Healthy green kale.You probably know that certain foods are good for you; what is it that makes them good choices? What exactly do certain foods do for you, that other foods don’t?

One veggie that’s been getting a lot of attention by nutritionists and fitness pros lately is kale. Kale seems to be showing up more and more in meal plans, health restaurants and green drinks. We’ve called out kale before as a superfood, but what does it do?

As a member of the cabbage family, kale starts off with a lot of health benefits right out of the gate. Leafy greens are pretty much always good for you. They’re jammed full of water and healthy vitamins, they’re low in calories and they’re arguably one of the best sources on earth for dietary fiber, which slows your digestion, reduces the bad cholesterol in your body, and reduces the urge to overeat.

And kale doesn’t disappoint in the realm of vitamins and minerals. The vegetable is a very rich source for vitamin C, vitamin K, calcium, beta carotene, and lutein and zeaxanthin, two carotenoids that may act as strong antioxidants in the human body.


But that’s just the beginning. What really makes kale remarkable is not just its high vitamin content, but the fact that it contains two separate compounds with potentially life-changing effects on human health.

The first of these is sulforaphane. Exactly how sulforaphane works is not fully understood, but researchers believe it actively fights cancer cells. Sulforaphane has showed promising results in laboratory conditions and is currently involved in clinical trials to fight prostate cancer.

A second compound in kale also has potentially remarkable properties. Indole-3-carbinol is believed to aid your body in DNA repair and, like sulforaphane, may help prevent or fight cancer. Further research is being carried out to understand the role indole-3-carbinol plays in protecting and repairing your body’s cells, but what’s clear is that it has a positive effect and kale is one of the best places to get it.

Kale also brings a unique flavor and texture to a meal. For the best results, it’s recommended not to stew or boil kale, as this reduces the amount of sulforaphane your body can absorb from it. Other methods of preparation however, including stir frying, steaming, and mincing will still deliver the great health benefits of fresh kale, so there are many ways to fit it into your recipe book.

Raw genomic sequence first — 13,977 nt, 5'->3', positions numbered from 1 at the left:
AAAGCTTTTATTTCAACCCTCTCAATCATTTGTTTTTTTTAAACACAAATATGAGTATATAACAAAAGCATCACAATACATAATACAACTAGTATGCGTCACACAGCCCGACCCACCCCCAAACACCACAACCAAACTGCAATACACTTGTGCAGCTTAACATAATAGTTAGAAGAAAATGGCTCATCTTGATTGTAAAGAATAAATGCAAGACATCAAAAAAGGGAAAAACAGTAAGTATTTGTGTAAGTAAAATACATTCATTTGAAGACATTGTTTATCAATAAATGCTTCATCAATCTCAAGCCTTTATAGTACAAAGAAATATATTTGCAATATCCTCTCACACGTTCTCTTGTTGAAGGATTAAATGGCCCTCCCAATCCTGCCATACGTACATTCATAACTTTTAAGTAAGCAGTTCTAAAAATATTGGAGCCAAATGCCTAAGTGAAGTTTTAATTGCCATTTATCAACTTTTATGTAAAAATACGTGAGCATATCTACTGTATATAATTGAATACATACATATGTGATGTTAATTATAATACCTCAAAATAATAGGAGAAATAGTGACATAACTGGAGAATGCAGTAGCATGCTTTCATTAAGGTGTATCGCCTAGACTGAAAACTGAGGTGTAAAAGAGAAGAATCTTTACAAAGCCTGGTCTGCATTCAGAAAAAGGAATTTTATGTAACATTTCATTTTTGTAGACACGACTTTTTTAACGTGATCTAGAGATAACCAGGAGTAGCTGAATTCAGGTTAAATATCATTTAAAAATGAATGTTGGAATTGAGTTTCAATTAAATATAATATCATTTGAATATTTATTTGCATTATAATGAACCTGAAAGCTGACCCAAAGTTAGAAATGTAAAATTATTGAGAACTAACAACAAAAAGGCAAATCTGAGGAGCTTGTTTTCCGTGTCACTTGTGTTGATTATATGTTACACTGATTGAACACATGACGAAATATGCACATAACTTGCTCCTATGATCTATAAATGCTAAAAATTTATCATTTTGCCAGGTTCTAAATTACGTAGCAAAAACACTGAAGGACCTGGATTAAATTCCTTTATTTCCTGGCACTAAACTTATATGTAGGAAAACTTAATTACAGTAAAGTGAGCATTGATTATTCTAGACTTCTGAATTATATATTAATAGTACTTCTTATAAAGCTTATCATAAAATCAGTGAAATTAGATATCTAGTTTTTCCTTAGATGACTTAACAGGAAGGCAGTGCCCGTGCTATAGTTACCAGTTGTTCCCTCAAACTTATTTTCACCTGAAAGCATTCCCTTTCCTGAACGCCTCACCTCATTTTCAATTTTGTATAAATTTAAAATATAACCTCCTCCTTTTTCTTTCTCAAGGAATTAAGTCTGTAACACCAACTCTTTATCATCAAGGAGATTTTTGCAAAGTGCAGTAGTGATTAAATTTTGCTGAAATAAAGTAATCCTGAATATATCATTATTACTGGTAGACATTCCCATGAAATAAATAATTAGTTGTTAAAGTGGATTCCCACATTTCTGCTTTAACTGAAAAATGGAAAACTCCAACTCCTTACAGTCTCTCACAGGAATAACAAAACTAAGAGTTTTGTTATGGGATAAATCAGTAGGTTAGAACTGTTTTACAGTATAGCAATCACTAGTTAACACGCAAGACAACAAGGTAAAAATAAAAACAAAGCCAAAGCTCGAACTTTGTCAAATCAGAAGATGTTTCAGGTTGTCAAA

Of course, not everyone has time to prepare lots of fresh greens. If you want to get the benefits of a diet rich in greens without ponying up for piles of salad, consider Prograde Genesis.

A friend offering cakeYou started with the best intentions. You planned what you’d be eating and how much you can have. You thought about how to work this into your everyday life, and so far – so far! – you’ve been sticking to it. (Well, mostly).

And now you’re going out to dinner.

Or it could be a party at a friend’s house, an informal get-together, a lunch meeting or a happy hour. However it happens, the problem remains the same: you might be committed to eating healthy, but the rest of the world isn’t.

When you get together with friends or family, there can be significant pressure to indulge in sweets, fatty foods, or calorie-laden drinks. And that’s normal: When people get together we want to have fun, and for many of us, food and drink is a major part of how we manage our emotions. Eating isn’t only about health, it’s also social. That means that the pressure to join in can seem overwhelming.

So how do you keep eating healthy when there are parties to attend?

There are a couple steps you can take to maximize your willpower and, thus, your success – without dodging your friends. They include:

  • Sensible diet goals: We’ve all heard this before, but a dramatic fad diet is simply not as effective for long-term fitness success as a more moderate, sustainable eating plan. If you already have room in your diet for the occasional indulgence, you can breathe easier at parties and social events.
  • Advance planning: Many of us think we can enforce our diets by pure willpower, but that’s unrealistic. If you know you have a social outing where there will be good food and drink, remind yourself in advance that this will be a chance for temptation. Make a plan for how to handle it, such as eating a healthy meal just before you go or checking out the restaurant menu in advance.
  • Friend support: Trying to get all of your friends to share your diet objectives is impossible – and pushy. But you can probably identify one friend who shares your fitness goals. Talk to them and see if they can help support your healthy eating choices when you’re out together.

That last tip is easily the most powerful. Social pressure is powerful, and being the only healthy eater at a gathering is very daunting. You’ll feel a lot more comfortable if even just one other friend stands with you when everyone is trying to feed you cookies.

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A healthy stir fry with peppers, shrimp and pea pods.Planning ahead for your diet needs can mean many things, from smart choices at the grocery store to looking at a menu online before you go out with friends. But most people have busy lives, and it’s just not always possible to find a healthy food option (or the time to whip one up) at every meal.

We find that cooking food in advance dramatically lowers the amount of willpower a meal plan demands, and reduces the chance of going off-diet when you suddenly feel hungry. When you cook in advance, you always have something on hand to eat that matches your meal plan.